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Classic Commander: The Enigma of Ertai, the Corrupted

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It's been a little while now, but I thought it fitting to start bringing back some Classic Commander - the format that predates made-for-Commander cards using New Phyrexia backwards! The variation of Commander has really become a favorite of mine over the last year as it lets me reminisce about my early days with the format. I get to talk about Commanders that my friends and I would bust out in my college years or would otherwise dream of playing. It lets me tell stories and explore some spaces of gameplay that a lot of current players don't know too much about.

This week we're talking about one of my favorites: Ertai, the Corrupted.

I always loved Ertai. When I started playing around Urza Block, I got a lot of exposure to Ertai as a character thanks to the Tempest Block (aka The Rath Cycle). His scruffy looking design and constant wisecracking made him into a quick favorite. Then over the next few years, he showed up in Nemesis, and was a major part of that set's story. In the events that followed, he was Phyrexianized and turned into the monstrosity of Ertai, the Corrupted by Planeshift.

The long and short of it is that Ertai was a wizard brought on by the Weatherlight and their adventures. When they entered Rath, Ertai was tasked with opening a portal that would allow them to escape the artificial plane. Eventually he was able to get it open, but in the Weatherlight's rushed escape from the world, he was left behind. Alone, angry, and resentful at his abandonment, he was taken prisoner in the Stronghold until it came time to determine Volrath's successor as evincar.

He was to go against Crovax and Commander Greven il-Vec for the title of evincar. The Phyrexianized elf Belbe - who was made from the body of elf princess Avila, the daughter of Eladamri - was to oversee this contest and would determine who would earn the title. With time, her and Ertai would form a bond and a loving relationship with one another. Eventually, Crovax would grow too strong, ferocious, and hostile and established a coup to make himself the acting evincar.

Belbe died soon after as Eladamri stormed the Stronghold, and Ertai - embittered by his abandonment, capture, and loss of his love - gave in to Crovax. He became Phyrexianized and joined the Predator warship to capture Gerrard and, by chance, the goblin Squee. There, Squee was granted immortality so as to be a play thing to be killed over and over again for Crovax's amusement. Ertai also delighted in killing the goblin over and over again, to the point that it ended up doing him in. Squee accidentally overloaded the machine that would heal him, causing an explosion, which killed Ertai and allowed Squee to escape.

Ertai, the Corrupted

This last bit involving Squee is what influenced Ertai's Planeshift legendary card, and serves as the basis for the deck. When I built Ertai in college, it was meant as a way to shut people down. Players in my college group and the groups I'd run into at local shops had begun getting a lot more combo heavy. Ertai was a deck I designed to act as a way to put a stop to players' shenanigans. This, of course, worked with Ertai's ability to sacrifice and counter things, but also played with other effects to counteract whatever your opponents were trying to do.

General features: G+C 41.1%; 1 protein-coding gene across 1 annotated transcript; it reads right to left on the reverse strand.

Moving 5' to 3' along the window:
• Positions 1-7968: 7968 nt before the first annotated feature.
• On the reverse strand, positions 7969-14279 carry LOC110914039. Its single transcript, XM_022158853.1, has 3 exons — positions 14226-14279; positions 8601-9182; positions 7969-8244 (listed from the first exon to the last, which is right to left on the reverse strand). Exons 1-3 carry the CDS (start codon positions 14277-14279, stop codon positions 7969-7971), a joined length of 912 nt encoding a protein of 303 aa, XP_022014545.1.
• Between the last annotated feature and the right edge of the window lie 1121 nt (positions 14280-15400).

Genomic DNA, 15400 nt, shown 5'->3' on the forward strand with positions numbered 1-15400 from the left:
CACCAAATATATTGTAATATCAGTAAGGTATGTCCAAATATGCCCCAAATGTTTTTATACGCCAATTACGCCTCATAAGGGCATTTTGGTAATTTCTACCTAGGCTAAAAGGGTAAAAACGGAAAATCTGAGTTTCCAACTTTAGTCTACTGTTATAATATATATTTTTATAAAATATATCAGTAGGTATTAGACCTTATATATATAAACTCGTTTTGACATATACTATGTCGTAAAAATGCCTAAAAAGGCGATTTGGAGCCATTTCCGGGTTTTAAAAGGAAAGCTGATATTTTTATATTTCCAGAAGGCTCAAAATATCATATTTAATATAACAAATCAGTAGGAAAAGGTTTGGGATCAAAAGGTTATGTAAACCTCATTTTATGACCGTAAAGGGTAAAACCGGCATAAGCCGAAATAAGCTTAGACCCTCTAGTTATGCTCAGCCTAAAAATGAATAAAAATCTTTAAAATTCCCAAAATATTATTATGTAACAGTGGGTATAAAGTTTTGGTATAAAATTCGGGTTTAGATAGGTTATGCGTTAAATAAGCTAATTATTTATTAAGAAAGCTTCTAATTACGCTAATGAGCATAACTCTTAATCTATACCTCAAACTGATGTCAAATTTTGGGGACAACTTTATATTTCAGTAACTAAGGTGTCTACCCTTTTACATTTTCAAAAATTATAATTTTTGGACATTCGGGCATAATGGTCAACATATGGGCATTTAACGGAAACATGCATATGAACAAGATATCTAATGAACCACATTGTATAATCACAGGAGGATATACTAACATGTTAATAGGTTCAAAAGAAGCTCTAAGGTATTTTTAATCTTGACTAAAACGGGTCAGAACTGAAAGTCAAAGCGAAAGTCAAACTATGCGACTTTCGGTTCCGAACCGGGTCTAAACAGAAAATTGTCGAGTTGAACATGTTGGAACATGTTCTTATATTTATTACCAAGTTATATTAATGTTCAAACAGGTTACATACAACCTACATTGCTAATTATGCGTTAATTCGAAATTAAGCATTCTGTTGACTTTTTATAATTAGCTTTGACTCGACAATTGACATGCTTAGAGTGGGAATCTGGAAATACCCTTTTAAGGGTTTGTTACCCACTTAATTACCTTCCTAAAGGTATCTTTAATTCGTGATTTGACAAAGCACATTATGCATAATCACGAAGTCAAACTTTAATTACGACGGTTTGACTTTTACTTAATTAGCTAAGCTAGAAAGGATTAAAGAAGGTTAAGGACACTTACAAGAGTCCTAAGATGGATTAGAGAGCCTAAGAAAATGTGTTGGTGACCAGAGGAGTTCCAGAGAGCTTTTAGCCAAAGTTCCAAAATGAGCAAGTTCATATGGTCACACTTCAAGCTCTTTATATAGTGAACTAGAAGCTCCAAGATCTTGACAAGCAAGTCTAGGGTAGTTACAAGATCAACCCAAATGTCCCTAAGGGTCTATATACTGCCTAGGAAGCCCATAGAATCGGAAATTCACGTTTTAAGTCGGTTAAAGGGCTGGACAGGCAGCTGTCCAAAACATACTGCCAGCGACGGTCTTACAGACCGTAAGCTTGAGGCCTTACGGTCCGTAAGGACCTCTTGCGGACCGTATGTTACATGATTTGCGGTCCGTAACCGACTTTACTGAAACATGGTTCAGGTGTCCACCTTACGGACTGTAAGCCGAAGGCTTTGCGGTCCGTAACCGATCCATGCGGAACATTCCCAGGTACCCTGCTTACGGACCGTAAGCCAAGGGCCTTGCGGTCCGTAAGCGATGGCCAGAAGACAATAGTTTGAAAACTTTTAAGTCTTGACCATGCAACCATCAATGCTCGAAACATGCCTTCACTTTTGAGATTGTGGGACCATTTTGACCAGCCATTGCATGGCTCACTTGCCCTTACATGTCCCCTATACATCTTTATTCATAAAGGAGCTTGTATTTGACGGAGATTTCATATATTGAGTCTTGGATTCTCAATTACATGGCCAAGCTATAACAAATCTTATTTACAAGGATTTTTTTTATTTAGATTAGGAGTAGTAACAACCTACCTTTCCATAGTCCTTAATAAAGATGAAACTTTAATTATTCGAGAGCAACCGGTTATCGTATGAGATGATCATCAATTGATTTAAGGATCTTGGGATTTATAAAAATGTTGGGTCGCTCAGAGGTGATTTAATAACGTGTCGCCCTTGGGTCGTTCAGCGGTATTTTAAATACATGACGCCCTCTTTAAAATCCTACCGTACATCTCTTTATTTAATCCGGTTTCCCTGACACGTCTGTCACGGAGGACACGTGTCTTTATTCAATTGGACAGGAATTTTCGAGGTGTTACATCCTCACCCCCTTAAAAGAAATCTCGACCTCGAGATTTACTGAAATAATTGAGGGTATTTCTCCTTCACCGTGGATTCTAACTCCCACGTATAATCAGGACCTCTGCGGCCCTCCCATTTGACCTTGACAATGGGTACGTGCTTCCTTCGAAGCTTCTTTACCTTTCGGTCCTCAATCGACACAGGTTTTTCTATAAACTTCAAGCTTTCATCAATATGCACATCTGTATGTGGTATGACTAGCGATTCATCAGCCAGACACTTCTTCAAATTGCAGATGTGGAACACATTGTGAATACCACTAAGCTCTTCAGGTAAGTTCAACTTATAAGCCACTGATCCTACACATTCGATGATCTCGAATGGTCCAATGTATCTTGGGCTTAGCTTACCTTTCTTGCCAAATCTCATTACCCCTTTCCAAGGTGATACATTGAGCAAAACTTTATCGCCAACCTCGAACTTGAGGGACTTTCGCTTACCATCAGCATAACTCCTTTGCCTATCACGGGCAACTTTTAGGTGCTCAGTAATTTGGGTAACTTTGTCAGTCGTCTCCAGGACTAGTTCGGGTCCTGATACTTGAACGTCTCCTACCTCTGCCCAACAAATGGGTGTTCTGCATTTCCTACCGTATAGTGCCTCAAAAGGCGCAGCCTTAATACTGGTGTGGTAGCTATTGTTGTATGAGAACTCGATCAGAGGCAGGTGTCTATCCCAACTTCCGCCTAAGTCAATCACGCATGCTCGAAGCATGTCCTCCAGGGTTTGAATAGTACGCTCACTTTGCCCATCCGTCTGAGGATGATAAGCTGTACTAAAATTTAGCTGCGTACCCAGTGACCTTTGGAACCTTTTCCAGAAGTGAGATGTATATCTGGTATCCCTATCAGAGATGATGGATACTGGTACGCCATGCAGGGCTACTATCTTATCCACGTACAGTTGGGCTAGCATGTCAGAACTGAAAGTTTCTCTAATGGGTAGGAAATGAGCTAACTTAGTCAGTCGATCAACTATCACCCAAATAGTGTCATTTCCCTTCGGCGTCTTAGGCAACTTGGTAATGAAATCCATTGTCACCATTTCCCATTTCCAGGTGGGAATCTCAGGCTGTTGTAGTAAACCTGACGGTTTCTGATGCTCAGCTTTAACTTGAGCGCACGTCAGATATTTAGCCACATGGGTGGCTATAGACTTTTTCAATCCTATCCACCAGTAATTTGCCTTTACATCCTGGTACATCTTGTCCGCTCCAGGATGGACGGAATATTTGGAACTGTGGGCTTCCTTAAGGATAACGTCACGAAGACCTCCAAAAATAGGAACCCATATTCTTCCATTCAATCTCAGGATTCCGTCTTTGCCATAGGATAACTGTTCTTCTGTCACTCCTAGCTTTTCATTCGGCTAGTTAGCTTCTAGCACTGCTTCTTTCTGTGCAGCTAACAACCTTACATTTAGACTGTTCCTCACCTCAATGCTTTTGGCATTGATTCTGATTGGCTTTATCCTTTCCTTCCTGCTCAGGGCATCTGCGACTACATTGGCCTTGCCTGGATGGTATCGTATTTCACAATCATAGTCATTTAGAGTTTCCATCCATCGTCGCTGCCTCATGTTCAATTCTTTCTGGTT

The result was a deck that looked similar to this:

Ertai, the Corrupted Classic | Commander | Paige Smith


The concept is simple: find as many ways to say, "screw you!" as possible. The basic premise with Ertai himself is simple enough: find a bunch of ways to fuel his countering tendencies. There're some great ways to do it with repeatedly returning creatures such as Reassembling Skeleton, Bloodghast, and Nether Traitor, but there's also a bunch of excellent token makers too. Bitterblossom and Emeria Angel are classics of token creation, but the less known Lullmage Mentor is an absolute all-star here. Whenever you counter a spell, you make a token, and you can then sacrifice that token towards countering a spell, thereby keeping an infinite chain going.

Lullmage Mentor
Teferi's Puzzle Box
Linvala, Keeper of Silence

But sometimes you need a little more to stop your opponent's nonsense, and there's a lot of good ways to hate on what your opponent is doing. Leyline of the Void exiles graveyards, Ulamog stops mill (and acts as a win-con), Grand Arbiter Augustin IV makes it harder for your opponents to play stuff, Linvala stops creature abilities, and Worship means you can't take lethal damage. There's also a myriad of ways to dissuade combat damage in general thanks to Ghostly Prison, Propaganda, Norn's Annex, and so on. You can even use Teferi's Puzzle Box to ensure your opponents can't settle on any one way to win, making it harder to assemble a combo or powerhouse play.